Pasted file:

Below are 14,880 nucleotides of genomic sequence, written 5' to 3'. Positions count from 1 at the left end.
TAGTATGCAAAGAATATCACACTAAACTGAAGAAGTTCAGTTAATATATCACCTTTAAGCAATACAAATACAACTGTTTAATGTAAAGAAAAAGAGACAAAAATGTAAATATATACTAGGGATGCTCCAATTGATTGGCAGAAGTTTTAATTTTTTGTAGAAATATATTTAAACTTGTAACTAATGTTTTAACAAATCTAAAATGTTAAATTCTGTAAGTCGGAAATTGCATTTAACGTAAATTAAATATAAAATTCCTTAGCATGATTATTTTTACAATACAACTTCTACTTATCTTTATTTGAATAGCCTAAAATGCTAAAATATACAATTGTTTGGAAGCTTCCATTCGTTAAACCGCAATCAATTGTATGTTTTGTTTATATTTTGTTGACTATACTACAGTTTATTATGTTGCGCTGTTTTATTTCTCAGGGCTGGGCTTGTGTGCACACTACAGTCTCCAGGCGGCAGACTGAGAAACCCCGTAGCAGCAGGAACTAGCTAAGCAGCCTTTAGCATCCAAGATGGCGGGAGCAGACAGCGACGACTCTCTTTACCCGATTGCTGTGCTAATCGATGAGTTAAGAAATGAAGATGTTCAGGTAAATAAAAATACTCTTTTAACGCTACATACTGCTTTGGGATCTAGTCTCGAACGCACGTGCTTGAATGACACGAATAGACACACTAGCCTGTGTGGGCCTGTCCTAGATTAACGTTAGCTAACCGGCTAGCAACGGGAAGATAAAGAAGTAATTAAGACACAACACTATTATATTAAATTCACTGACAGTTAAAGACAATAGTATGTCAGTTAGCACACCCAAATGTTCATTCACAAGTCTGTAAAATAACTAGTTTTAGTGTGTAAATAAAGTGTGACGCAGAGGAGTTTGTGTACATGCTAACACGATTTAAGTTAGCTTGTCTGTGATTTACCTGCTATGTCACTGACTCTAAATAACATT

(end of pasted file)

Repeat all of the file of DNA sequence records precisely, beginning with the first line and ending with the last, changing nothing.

Below are 14,880 nucleotides of genomic sequence, written 5' to 3'. Positions count from 1 at the left end.
TAGTATGCAAAGAATATCACACTAAACTGAAGAAGTTCAGTTAATATATCACCTTTAAGCAATACAAATACAACTGTTTAATGTAAAGAAAAAGAGACAAAAATGTAAATATATACTAGGGATGCTCCAATTGATTGGCAGAAGTTTTAATTTTTTGTAGAAATATATTTAAACTTGTAACTAATGTTTTAACAAATCTAAAATGTTAAATTCTGTAAGTCGGAAATTGCATTTAACGTAAATTAAATATAAAATTCCTTAGCATGATTATTTTTACAATACAACTTCTACTTATCTTTATTTGAATAGCCTAAAATGCTAAAATATACAATTGTTTGGAAGCTTCCATTCGTTAAACCGCAATCAATTGTATGTTTTGTTTATATTTTGTTGACTATACTACAGTTTATTATGTTGCGCTGTTTTATTTCTCAGGGCTGGGCTTGTGTGCACACTACAGTCTCCAGGCGGCAGACTGAGAAACCCCGTAGCAGCAGGAACTAGCTAAGCAGCCTTTAGCATCCAAGATGGCGGGAGCAGACAGCGACGACTCTCTTTACCCGATTGCTGTGCTAATCGATGAGTTAAGAAATGAAGATGTTCAGGTAAATAAAAATACTCTTTTAACGCTACATACTGCTTTGGGATCTAGTCTCGAACGCACGTGCTTGAATGACACGAATAGACACACTAGCCTGTGTGGGCCTGTCCTAGATTAACGTTAGCTAACCGGCTAGCAACGGGAAGATAAAGAAGTAATTAAGACACAACACTATTATATTAAATTCACTGACAGTTAAAGACAATAGTATGTCAGTTAGCACACCCAAATGTTCATTCACAAGTCTGTAAAATAACTAGTTTTAGTGTGTAAATAAAGTGTGACGCAGAGGAGTTTGTGTACATGCTAACACGATTTAAGTTAGCTTGTCTGTGATTTACCTGCTATGTCACTGACTCTAAATAACATT